Exploration in Isadora


In the Special Topics in Theater class offered this past Spring semester, we were assigned a final capstone project with a very open-ended format. My partner (Julian Stapleton) and I decided to use this opportunity to explore a piece of software called Isadora (developed by Troikatronix). The ultimate goal of our work was to develop a functional understanding of both live video editing and show control for theatrical applications, as the School of Theater plans to run projections for future shows via the program. We began by simply watching numerous tutorials and reading the user manual cover to cover, and then completing a LOT of experimental programming (coupled with dozens of screenshots, as the demo version of Isadora does not allow for saving files). Some examples of these screenshots can be seen below. For my own purposes, I decided to focus on mapping parameter control of images via MIDI. Isadora is a very open-ended program, and control over settings can be mapped to virtually any kind of control surface, whether that be the velocity of a keyboard note, a knob, a fader, or any other sort of control change function contained within a MIDI surface. The information given to the program with these control changes are then processed in real time, and can range from very subtle to very dramatic. One of my favorite uses of mapping with MIDI was patching the rotation of the projected image to a knob, allowing for very precise and very easy control over image size and rotation. We used the @Lab’s Panasonic Theatre Style Projector for our final installation, which took place on the side of Putnam Hall, shooting into the underside of Glidden Hall. Image and video of this installation can also be found below. This project would not have been possible without the usage of both the @Lab facilities and...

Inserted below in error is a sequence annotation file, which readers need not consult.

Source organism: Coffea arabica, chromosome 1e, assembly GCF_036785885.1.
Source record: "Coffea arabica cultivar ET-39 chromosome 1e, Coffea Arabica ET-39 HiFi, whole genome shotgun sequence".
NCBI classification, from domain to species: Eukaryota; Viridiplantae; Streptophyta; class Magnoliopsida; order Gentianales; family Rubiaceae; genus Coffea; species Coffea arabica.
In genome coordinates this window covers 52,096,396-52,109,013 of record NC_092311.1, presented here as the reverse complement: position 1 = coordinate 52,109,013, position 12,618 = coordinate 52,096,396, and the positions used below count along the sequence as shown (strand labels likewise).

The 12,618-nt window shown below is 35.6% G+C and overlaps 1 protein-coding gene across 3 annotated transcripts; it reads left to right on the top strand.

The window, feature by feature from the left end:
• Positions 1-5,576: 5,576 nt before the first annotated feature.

By Chet Miller

Here in the School of Theatre, for our first show, Mr. Marmalade, the director desired to have the titles of the scenes projected during the transition. To accomplish this, we used the standard front projection spot, which has been a go to in that space (We have had projections in that position for all the shows in the last two years) and again worked for us in this show. Since the world we’re inhabiting is imaginary, the set was a popup book. For the projection surface, we would fly in a chalk board and project the white text onto it to look like chalk writing. All the slides were built in Illustrator and exported as png images for the transparent background. The @lab’s 6k panasonic projector is absolutely amazing in live theatre. It’s actually punchy enough to work in a surprising amount of situations. One of my favourite aspects is the fact we can use the internal dowser on it triggered from Qlab in a script cue....



The @lab is currently lending the Ohio University School of Theatre technology to put on a production of Marisol by Jose Rivera. Using a webcam that we borrowed we have been able to do time lapse video of the set painting and lighting focus of the space.